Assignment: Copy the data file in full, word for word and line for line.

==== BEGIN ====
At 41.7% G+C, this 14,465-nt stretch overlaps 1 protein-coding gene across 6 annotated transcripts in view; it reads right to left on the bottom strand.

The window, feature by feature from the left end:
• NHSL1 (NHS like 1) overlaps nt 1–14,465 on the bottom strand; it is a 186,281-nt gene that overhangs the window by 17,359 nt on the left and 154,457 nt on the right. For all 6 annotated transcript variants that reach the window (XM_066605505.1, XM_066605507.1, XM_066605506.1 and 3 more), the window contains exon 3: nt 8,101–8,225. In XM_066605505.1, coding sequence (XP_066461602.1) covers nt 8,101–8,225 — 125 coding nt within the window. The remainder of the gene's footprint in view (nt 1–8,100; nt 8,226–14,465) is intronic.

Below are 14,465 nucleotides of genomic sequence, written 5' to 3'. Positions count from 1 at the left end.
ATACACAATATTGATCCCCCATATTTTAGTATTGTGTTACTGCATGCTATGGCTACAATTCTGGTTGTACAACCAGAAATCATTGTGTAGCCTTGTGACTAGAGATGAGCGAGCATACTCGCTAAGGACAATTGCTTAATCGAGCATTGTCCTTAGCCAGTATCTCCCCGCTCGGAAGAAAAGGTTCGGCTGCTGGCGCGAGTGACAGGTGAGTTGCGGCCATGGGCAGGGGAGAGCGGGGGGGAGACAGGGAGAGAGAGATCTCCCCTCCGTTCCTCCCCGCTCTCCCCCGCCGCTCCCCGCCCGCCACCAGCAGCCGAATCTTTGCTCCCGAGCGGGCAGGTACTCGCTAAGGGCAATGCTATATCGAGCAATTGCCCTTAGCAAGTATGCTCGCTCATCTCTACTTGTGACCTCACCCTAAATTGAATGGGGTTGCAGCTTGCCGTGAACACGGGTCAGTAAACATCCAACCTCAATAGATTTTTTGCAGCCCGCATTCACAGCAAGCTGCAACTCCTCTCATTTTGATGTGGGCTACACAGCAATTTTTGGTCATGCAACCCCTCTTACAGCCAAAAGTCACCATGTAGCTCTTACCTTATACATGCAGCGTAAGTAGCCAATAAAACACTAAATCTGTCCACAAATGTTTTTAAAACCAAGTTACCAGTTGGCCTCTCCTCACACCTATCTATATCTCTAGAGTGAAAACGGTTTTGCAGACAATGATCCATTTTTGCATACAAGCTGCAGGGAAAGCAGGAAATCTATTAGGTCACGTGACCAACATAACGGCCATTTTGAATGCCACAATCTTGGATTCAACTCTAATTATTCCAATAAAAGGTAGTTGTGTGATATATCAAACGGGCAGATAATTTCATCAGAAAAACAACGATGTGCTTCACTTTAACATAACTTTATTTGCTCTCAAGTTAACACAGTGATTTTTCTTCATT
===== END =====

At 41.7% G+C, this 14,465-nt stretch overlaps 1 protein-coding gene across 6 annotated transcripts in view; it reads right to left on the bottom strand.

The window, feature by feature from the left end:
• NHSL1 (NHS like 1) overlaps nt 1–14,465 on the bottom strand; it is a 186,281-nt gene that overhangs the window by 17,359 nt on the left and 154,457 nt on the right. For all 6 annotated transcript variants that reach the window (XM_066605505.1, XM_066605507.1, XM_066605506.1 and 3 more), the window contains exon 3: nt 8,101–8,225. In XM_066605505.1, coding sequence (XP_066461602.1) covers nt 8,101–8,225 — 125 coding nt within the window. The remainder of the gene's footprint in view (nt 1–8,100; nt 8,226–14,465) is intronic.

Below are 14,465 nucleotides of genomic sequence, written 5' to 3'. Positions count from 1 at the left end.
ATACACAATATTGATCCCCCATATTTTAGTATTGTGTTACTGCATGCTATGGCTACAATTCTGGTTGTACAACCAGAAATCATTGTGTAGCCTTGTGACTAGAGATGAGCGAGCATACTCGCTAAGGACAATTGCTTAATCGAGCATTGTCCTTAGCCAGTATCTCCCCGCTCGGAAGAAAAGGTTCGGCTGCTGGCGCGAGTGACAGGTGAGTTGCGGCCATGGGCAGGGGAGAGCGGGGGGGAGACAGGGAGAGAGAGATCTCCCCTCCGTTCCTCCCCGCTCTCCCCCGCCGCTCCCCGCCCGCCACCAGCAGCCGAATCTTTGCTCCCGAGCGGGCAGGTACTCGCTAAGGGCAATGCTATATCGAGCAATTGCCCTTAGCAAGTATGCTCGCTCATCTCTACTTGTGACCTCACCCTAAATTGAATGGGGTTGCAGCTTGCCGTGAACACGGGTCAGTAAACATCCAACCTCAATAGATTTTTTGCAGCCCGCATTCACAGCAAGCTGCAACTCCTCTCATTTTGATGTGGGCTACACAGCAATTTTTGGTCATGCAACCCCTCTTACAGCCAAAAGTCACCATGTAGCTCTTACCTTATACATGCAGCGTAAGTAGCCAATAAAACACTAAATCTGTCCACAAATGTTTTTAAAACCAAGTTACCAGTTGGCCTCTCCTCACACCTATCTATATCTCTAGAGTGAAAACGGTTTTGCAGACAATGATCCATTTTTGCATACAAGCTGCAGGGAAAGCAGGAAATCTATTAGGTCACGTGACCAACATAACGGCCATTTTGAATGCCACAATCTTGGATTCAACTCTAATTATTCCAATAAAAGGTAGTTGTGTGATATATCAAACGGGCAGATAATTTCATCAGAAAAACAACGATGTGCTTCACTTTAACATAACTTTATTTGCTCTCAAGTTAACACAGTGATTTTTCTTCATT